More on the failure of Google flu trends

Posted on March 29, 2014  /  1 Comments

The Financial Times carried a good discussion on the failure of the Google Flu Trends model to predict.

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I am not able to provide an excerpt, but will paraphrase.

In the instance of the model, the explanations are that Google itself changed the conditions and introduced encouragement for additional searches (that in turn showed an epidemic larger than real), and that media hype re flu had driven up the searches. Any model will fail when one of these two conditions is met.

The discussion by Tim Harford then goes on the discuss sample bias. The n=all assumption, Harford shows, is true in all cases, or in most. This is what I discussed in relation to Google flu trends a few weeks back. It is because of our understanding of the problem that we have, from the beginning, focused on mobile transaction-generated data. That, we said is the only datafied data stream that could tell use about the poor. And we have from the beginning strived for n=all, though we have not quite achieved it yet because it’s not that easy to process data from multiple mobile operators.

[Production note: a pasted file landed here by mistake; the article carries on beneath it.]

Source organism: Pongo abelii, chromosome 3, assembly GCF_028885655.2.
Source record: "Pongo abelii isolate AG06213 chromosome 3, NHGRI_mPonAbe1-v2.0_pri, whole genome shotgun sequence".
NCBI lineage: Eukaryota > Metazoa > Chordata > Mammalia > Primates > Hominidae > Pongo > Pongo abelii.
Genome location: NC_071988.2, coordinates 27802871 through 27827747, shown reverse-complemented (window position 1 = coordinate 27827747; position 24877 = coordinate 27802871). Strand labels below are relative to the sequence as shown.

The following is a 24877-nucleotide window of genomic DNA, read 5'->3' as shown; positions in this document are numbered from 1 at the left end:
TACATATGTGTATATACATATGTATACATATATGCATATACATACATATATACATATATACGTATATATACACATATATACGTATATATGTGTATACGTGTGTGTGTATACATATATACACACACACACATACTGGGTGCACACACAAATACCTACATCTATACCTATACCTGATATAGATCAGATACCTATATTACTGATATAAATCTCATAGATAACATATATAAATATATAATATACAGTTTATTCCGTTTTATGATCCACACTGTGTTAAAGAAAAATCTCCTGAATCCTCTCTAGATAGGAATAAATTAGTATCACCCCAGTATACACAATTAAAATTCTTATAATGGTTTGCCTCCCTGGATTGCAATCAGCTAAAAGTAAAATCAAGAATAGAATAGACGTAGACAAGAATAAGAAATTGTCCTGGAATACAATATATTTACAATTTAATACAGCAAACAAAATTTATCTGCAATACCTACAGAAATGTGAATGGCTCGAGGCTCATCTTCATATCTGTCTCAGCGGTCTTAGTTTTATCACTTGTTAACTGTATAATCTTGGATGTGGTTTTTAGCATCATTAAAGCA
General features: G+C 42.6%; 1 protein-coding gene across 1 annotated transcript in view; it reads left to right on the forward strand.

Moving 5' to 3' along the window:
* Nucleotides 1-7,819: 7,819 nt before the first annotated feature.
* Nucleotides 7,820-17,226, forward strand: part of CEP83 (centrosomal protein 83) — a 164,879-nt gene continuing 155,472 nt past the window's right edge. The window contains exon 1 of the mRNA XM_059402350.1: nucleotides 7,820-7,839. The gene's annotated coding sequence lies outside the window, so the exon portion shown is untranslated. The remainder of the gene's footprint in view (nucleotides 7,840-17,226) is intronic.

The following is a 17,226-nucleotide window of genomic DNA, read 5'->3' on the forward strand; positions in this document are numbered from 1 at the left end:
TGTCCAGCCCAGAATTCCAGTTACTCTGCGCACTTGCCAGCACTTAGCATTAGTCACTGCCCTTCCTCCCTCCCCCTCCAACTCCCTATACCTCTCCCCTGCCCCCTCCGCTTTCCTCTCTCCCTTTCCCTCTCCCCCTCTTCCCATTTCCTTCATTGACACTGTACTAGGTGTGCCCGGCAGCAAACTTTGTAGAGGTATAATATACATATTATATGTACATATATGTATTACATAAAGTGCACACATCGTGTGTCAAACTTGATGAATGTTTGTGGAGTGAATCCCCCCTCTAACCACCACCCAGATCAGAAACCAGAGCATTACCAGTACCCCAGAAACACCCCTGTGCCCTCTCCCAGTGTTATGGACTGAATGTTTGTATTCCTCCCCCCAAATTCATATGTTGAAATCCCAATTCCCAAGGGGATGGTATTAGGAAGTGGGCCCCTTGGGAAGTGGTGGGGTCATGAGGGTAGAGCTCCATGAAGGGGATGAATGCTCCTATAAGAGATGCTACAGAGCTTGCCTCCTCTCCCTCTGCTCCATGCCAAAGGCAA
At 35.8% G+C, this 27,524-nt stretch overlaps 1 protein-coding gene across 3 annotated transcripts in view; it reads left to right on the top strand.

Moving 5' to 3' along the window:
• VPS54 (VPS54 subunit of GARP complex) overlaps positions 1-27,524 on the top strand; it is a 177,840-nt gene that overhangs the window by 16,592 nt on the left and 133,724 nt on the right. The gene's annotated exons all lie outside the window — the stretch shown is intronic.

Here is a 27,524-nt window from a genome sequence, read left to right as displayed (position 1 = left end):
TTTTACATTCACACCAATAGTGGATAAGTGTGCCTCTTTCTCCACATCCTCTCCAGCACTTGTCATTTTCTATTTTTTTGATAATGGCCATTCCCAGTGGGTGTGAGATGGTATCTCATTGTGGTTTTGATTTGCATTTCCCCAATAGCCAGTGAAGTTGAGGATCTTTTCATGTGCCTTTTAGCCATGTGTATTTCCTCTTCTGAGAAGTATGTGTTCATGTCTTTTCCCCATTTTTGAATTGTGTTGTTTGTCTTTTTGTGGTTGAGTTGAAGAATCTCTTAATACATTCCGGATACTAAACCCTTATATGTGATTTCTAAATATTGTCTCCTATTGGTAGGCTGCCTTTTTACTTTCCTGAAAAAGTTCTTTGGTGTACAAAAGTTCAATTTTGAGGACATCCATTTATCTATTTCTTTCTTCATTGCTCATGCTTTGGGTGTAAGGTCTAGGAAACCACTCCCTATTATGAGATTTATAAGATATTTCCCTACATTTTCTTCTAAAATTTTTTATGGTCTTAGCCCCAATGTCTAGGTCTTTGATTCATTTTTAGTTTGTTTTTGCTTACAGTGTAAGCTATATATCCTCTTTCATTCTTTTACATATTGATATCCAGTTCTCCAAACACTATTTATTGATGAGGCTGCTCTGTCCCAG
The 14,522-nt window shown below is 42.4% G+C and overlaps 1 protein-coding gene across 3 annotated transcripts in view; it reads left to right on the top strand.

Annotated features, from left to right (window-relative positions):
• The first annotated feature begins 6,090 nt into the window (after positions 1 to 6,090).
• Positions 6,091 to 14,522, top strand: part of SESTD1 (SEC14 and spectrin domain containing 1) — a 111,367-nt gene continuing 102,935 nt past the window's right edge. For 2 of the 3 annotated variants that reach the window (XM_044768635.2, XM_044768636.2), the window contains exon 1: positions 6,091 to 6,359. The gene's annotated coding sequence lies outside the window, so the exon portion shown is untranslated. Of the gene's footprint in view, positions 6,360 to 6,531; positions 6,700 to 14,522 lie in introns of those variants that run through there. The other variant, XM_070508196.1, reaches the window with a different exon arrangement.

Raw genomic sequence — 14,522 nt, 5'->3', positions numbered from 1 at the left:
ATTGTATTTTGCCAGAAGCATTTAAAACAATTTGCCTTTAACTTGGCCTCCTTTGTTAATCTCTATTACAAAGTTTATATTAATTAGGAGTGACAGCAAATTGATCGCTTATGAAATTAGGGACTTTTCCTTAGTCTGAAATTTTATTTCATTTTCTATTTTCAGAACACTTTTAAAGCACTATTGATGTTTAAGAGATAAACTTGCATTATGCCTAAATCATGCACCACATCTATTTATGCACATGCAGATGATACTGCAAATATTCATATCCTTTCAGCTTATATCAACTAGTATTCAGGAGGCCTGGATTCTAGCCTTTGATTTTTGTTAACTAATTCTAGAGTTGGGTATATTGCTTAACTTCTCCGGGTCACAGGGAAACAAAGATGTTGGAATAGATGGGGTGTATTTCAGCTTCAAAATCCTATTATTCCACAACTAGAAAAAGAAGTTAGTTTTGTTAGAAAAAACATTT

So the Google Flu Trends failure should not harm our work. It will, hopefully, deflate the hype.

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